Adapt or die. This general rule of law applies to virtually everything in the known universe. In our daily world we have seen technology cause some of the most earth shifting changes to date.
The music industry has been the victim of much of this change as the internet has allowed for the free consumption of music. For about 15 years, the music industry saw a plummet in revenue and it could be directly attributed to piracy; with sites like Napster paving the way for free music consumption.
The music industry itself had done well to keep up with the times in the past. The move from vinyl to compressed disks showed us that the industry was prepared to make the necessary changes to not only survive but thrive in such turbulent times.
However the age of the download was a challenge that seemed to be too much for the industry to handle and the advent of streaming sites looked to be the final nail in the coffin.
Sites such as Spotify, Apple Music and Google Play have now dominated the industry. This has given rise to auxiliary services such as the MusConv tool that allows us to transfer our tracks and playlists in between a variety of different streaming services.
These streaming services also allowed artists to upload music without the help of record labels. With things like global playlists in the mix, artists can now slash their budgets to a fraction of what was previously thought to be standard for such operations.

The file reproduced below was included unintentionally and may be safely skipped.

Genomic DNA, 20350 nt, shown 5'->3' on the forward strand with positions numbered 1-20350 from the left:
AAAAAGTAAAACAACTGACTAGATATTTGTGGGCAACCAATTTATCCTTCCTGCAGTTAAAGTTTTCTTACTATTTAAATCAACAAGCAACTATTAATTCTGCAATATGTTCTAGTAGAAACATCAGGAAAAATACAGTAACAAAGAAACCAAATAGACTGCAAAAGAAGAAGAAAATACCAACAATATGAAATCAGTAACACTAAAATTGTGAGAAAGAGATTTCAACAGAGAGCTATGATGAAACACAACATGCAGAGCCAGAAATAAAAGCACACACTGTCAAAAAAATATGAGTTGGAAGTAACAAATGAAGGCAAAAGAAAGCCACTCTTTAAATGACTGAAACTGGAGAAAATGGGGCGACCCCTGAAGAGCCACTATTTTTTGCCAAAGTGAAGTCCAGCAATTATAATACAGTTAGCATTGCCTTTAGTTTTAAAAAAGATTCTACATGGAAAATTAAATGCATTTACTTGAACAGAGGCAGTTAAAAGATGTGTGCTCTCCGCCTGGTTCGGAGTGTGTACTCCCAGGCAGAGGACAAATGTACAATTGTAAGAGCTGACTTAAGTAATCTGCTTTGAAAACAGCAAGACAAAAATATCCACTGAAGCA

However, in the face of Armageddon, some members of the industry made some bold moves and turned the clock back to a time where annual increases in revenue were still a thing. With stream services boosting its revenue, it seems the music industry is clawing its way out the woods.
After fending off free downloads, you would think that record labels were in the clear but it is quite the opposite I am afraid. You see, defeating one problem only ever guarantees that another will soon take its place. This adversary comes in the form of independence.
Artists all over the world are starting to rely less and less on record labels and opting to go it alone. The internet provides cheap forms of distribution and marketing and this allows artists to keep larger portions of what bring in.
The benefit for consumers is that we get to enjoy a wider variety of media in increasingly convenient forms. With tools like MusConv, we can play hopscotch with streaming services. Is not it wonderful?